In an upcoming HBO documentary, U.S. Rep. Ken Buck paints a bleak picture not only of Congress but also of his own political party and the conservative movement in this era of President Donald Trump, before suggesting he will retire soon.
“The problem with the Republican Party now is that we have such a fresh history of violating the Constitution, of violating fiscal responsibility, of violating personal accountability, that we don’t have a high ground to stand (on) and say, ‘You guys are doing the wrong thing,’ ” says Buck, a Windsor Republican and chairman of the Colorado Republican Party, in a documentary called “The Swamp.”
The movie, which debuts 7 p.m. Tuesday, follows three Republican congressmen — Buck, Matt Gaetz of Florida and Thomas Massie of Kentucky — through 2019 as they reveal their frustrations with the influence of lobbyists, the power of congressional leadership and a lack of legislative progress. In the film, which The Denver Post screened, Buck often appears exasperated and cynical.
“As you see from our movie, Ken is sad,” said Morgan Pehme, one of the film’s directors, in an interview. “Ken is beaten down by the system. I feel sad for Ken sometimes because you go in there, you think you’re going to make a difference, you’re a member of Congress, you have the pin on, and then you realize you’re just another vote in the pocket of (congressional) leadership.”
U.S. Rep. Ken Buck, center, walks alongside Rep. Matt Gaetz, left, and Rep. Thomas Massie, right, in a scene from HBO’s “The Swamp.” Photo provided by HBO.
During one scene late in the film, a camera pans over a framed Post article from Buck’s first congressional election victory in 2014, which hangs in Buck’s office near the U.S. Capitol. Then he offers a dark assessment of his tenure.
“I have to tell you, I think this place has drained me of a certain amount of life. After having been here for five years, I have no illusion that what I say, anybody cares about. I have thought about leaving and I don’t know whether this is my last term or whether I’ll run for one more term. I do know that a lot of the folks at home will not understand the long-term implications of what’s happening here in D.C.”
Buck did ultimately decide to run for re-election in 2020 and is favored to win over Democratic challenger Ike McCorkle on Nov. 3 in the safely Republican 4th Congressional District of eastern Colorado. McCorkle said it’s disingenuous for Buck to distance himself from a corrupt political establishment the congressman is a prominent part of.
“He hasn’t done anything for Colorado and even admits so himself,” McCorkle said of Buck’s remarks. “Coloradans need real fighters in Congress who will represent their interests. I’ll be that fighter, because as a veteran and Purple Heart recipient, I always have been. If Ken Buck isn’t up to the job, he needs to step down.”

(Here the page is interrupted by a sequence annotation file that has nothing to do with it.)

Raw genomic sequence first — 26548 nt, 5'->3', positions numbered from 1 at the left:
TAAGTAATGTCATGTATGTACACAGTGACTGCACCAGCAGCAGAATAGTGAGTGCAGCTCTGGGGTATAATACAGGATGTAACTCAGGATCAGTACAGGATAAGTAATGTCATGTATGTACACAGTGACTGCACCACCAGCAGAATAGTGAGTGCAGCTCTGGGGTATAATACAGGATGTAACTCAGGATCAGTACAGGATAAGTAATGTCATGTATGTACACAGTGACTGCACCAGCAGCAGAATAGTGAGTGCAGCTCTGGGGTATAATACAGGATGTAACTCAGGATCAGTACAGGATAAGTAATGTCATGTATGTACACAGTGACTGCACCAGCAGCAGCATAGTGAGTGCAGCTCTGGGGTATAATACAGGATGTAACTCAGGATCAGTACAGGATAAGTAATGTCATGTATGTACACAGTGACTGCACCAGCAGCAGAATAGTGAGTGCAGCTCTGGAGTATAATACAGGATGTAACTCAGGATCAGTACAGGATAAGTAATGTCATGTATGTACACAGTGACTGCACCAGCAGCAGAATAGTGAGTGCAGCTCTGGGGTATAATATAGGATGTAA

Reached for comment, Buck’s spokeswoman, Lindsey Curnutte, said he remains focused on serving his constituents in the 4th District and hasn’t discussed any retirement plans with his staff.
If Buck retires before the 2022 election, there will likely be a crowded Republican primary to succeed him. The 4th District currently includes Douglas County, home to several Republican state legislators and ambitious politicians. That may change when congressional districts are redrawn following the 2020 Census, however.
Buck was a founding member of the House Freedom Caucus, which formed in 2015 to act as an ultra-conservative voice and quickly proved willing to criticize Republican leadership for being insufficiently conservative, especially on fiscal matters. But the caucus’s influence has dwindled in recent years and its members have rarely criticized Trump, despite his disinterest in fiscal conservatism.
“This president has presented budgets that are huge,” Buck says in the film. “Typically, the Freedom Caucus would be leading the charge to criticize an executive branch proposal that costs that much money. Now that’s just not the case and it’s not the case because when the Freedom Caucus members look at their political base, they realize that so much of their base are Trump lovers (and) nothing this president does can possibly be wrong, so they can’t criticize the president.”
The congressman expands on this train of thought in the film’s closing minutes, telling an interviewer, “Taking on President Trump is unwise and President Trump has no problem doing a touchdown dance every time a Republican critic loses, and so he reinforces the idea that it is a bad idea to take him on.”
The documentary was partly inspired by Buck’s 2017 book “Drain the Swamp,” according to Pehme and co-director Daniel DiMauro. The directors describe themselves as liberals who were surprised to discover how many government reform ideas they share with a hardline conservative like Buck. The Coloradan was the first member of Congress who agreed to take part in the documentary.
Pehme and DiMauro believe the film is an opportunity to bring Americans of all ideologies together in agreement that Congress has been made impotent by infighting and made corrupt by corporate lobbying and almost constant fundraising.
“Although ideologically we disagree with (Buck) on so many things, the fact is we agree with him on two fundamental things that we think are so critical for the future of our country, which is the corruption of the Congress and the issue with never-ending wars around the world,” DiMauro said in an interview.
Pehme said Buck, a 61-year-old who has battled cancer and survived a heart attack, wrestled throughout 2019 with whether to run for re-election in 2020 or retire from Congress, before ultimately deciding on the former route.
“There was an opportunity with this movie,” Pehme said, “for Ken to be a Gary Cooper-type figure who just walks out of the town as the sheriff, hangs up the sheriff’s badge and walks off into the sunset.”